Saturday, May 24, 2008

On the Reservation and Off, Schools See a Changing Tide


Published: May 25, 2008

HARDIN, Mont. — One of the last traditional chiefs of the Crow Indian tribe, named Plenty Coups, had a vision as the Old West was fading. Education would be the way of the future, he said — a choice to be either the “the white man’s victim” or “the white man’s equal.”

Roberta Walks Over Ice was among those who heard that message, from her grandfather. She then continued the tradition, preaching the value of education to her daughter, Jasmine, 15.

But the zeal for learning that took root in such families is now coming with a cost. Many families like the Walks Over Ices are deciding that off-reservation public schools in this small, mostly white ranching town are a better choice than schools on the reservation.

Hardin High School, 55 percent white in 2000, is now 70 percent American Indian. On the reservation, at Lodge Grass High School, more than a third of the student enrollment in 2000 has melted away.

The stigma that was once attached to sending a child off the reservation — the legacy of forced boarding-school programs in the early 1900s that tried to strip Indians of their culture and language in the name of assimilation — has faded as elders who remember the old days die off.

“If they had all the same resources, programs, assistance, whatever, I would have said, ‘O.K., yeah,’ but I didn’t want her to struggle,” Ms. Walks Over Ice said about her daughter. “Jasmine was falling through the cracks. I asked them to help her at Lodge Grass, and she didn’t improve.”

Home games for the Hardin Bulldogs football team — majority Indian this season for the first time — now begin with traditional Indian drumming, and the Crow language is studied alongside French and Spanish. There is an unofficial line in the school parking lot, one side for whites, the other for Crow. Indian pottery-making is so well established in the art department that schools from other parts of the state now come to learn.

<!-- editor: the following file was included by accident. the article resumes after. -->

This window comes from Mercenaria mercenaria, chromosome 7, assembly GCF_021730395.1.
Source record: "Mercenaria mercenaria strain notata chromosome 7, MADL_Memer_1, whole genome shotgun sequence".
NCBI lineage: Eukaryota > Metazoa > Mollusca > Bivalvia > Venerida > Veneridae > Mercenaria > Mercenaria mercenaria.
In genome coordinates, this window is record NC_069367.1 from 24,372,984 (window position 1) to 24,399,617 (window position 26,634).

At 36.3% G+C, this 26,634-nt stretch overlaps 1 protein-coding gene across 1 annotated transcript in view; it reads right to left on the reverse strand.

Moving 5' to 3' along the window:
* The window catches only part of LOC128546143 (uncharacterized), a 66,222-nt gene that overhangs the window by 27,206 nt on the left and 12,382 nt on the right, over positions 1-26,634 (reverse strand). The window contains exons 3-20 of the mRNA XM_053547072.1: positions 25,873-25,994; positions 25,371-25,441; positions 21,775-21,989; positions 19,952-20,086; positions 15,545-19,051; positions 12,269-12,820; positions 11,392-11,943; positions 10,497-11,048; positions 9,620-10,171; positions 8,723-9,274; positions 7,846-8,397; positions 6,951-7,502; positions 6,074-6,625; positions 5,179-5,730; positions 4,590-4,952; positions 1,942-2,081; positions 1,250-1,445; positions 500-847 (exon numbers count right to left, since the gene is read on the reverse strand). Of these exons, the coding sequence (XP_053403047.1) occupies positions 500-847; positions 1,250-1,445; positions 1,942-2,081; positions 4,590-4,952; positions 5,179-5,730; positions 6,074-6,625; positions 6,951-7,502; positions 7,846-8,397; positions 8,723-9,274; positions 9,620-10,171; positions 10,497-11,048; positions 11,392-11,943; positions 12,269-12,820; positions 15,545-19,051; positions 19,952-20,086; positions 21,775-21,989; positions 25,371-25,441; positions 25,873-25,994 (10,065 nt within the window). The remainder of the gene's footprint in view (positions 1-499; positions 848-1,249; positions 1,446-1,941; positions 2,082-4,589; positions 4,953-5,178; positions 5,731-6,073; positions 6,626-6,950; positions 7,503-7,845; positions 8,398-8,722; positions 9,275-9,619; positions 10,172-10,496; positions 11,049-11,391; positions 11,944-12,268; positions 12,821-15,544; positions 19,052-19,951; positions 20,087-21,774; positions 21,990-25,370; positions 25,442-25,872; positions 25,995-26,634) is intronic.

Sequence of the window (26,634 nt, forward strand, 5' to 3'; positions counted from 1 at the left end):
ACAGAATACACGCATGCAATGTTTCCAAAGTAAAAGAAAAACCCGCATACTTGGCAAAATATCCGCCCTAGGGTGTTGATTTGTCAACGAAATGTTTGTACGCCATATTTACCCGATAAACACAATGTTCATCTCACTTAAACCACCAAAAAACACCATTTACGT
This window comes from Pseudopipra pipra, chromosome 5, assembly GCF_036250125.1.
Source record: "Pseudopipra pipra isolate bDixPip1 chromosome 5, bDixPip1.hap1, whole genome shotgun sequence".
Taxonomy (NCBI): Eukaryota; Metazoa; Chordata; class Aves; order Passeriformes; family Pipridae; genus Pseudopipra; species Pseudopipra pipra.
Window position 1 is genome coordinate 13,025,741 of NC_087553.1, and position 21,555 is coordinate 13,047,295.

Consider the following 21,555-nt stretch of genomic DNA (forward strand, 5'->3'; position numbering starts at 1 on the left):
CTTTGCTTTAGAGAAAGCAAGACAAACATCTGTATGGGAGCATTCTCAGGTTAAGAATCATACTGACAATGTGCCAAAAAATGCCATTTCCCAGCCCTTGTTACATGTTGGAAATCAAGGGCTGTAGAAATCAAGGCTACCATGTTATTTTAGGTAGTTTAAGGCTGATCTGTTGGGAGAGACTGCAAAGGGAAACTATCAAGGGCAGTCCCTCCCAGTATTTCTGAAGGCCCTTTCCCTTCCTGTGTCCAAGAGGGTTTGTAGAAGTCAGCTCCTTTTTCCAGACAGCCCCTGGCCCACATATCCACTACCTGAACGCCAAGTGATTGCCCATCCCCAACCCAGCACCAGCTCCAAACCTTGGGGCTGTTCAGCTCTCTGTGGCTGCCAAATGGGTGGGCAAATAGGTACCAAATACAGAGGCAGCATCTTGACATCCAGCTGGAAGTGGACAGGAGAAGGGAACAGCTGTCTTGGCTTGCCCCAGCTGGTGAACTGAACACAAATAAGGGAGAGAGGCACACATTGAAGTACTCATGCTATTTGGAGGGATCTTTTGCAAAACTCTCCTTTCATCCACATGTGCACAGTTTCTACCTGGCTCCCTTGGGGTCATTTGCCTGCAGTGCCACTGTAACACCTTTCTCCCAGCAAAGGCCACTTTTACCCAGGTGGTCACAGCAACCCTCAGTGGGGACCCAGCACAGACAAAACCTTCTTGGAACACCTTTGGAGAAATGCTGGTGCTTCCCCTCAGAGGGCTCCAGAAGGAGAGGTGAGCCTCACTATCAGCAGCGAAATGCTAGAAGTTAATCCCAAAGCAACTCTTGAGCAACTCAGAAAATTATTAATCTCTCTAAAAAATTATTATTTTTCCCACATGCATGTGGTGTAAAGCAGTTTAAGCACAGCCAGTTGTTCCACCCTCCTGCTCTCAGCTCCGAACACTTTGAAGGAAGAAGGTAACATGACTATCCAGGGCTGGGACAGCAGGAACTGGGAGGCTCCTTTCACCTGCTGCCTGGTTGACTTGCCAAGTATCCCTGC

Even the principal at Lodge Grass, John Small — whose Crow pedigree extends back to an Indian scout for George Armstrong Custer named White Man Runs Him (who survived the Battle of the Little Bighorn, fought about 15 miles from Hardin) — feels the winds of change blowing in his own family.

All five of Mr. Small’s children graduated from Lodge Grass, as did he. But five of his nine grandchildren attend Hardin schools, and his daughter, Roxanne Not Afraid, is a teacher there. This spring, the Hardin district nominated Ms. Not Afraid to be Montana Indian Teacher of the year.

The turning tide of students has rippled far beyond education, to culture and the delicate economic balance of an area where resources like student head counts and the government dollars that come with them are highly coveted assets.

Since the early 1990s, Montana has lost about 1.5 percent of its public student population every year, according to state figures, with even deeper hits here in the eastern half of the state, an area largely untouched by the second-home culture that is transforming places like Bozeman and Missoula.

At the same time, the national demographic groove of people moving from rural to less rural places — for jobs, choices and lifestyle — has accelerated, with Indians participating like everyone else.

While schools on many reservations continue to thrive, those in places like Hardin — a small community struggling in its own way as the economics in this dry, rural corner of the West erode — or in Parker, Ariz., adjoining the Colorado River Indian Tribes reservation south of the Grand Canyon, have caught some of the surge. A housing shortage and lack of jobs on reservations account for some of the shift too, as does the simple fact that many Indians have come to see the public schools as better than reservation schools.

For the Crow or Apsáalooke Nation — about 11,000 people, three-fourths of whom live on a reservation the size of Connecticut in Montana’s southeast corner — the intertwined arcs of Hardin and Lodge Grass have made for a bittersweet experience. Positive things, like ambition, hope and expression of free choice, are countered against the harm to an institution that many people look back on with fondness and nostalgia.

At Lodge Grass, teachers have been let go and the number of paraprofessionals who once could help students has been slashed. There are only 357 students in all grades of the Lodge Grass schools, down from 559 in 2000, and the small community of Lodge Grass itself has stumbled, too, residents say, with burned-out and abandoned homes lining the road to the hilltop school.

“We’ve had to tighten our belts, and that hurts enrollment and money — it’s a vicious circle,” said Dennis Maasjo, the superintendent of Lodge Grass schools.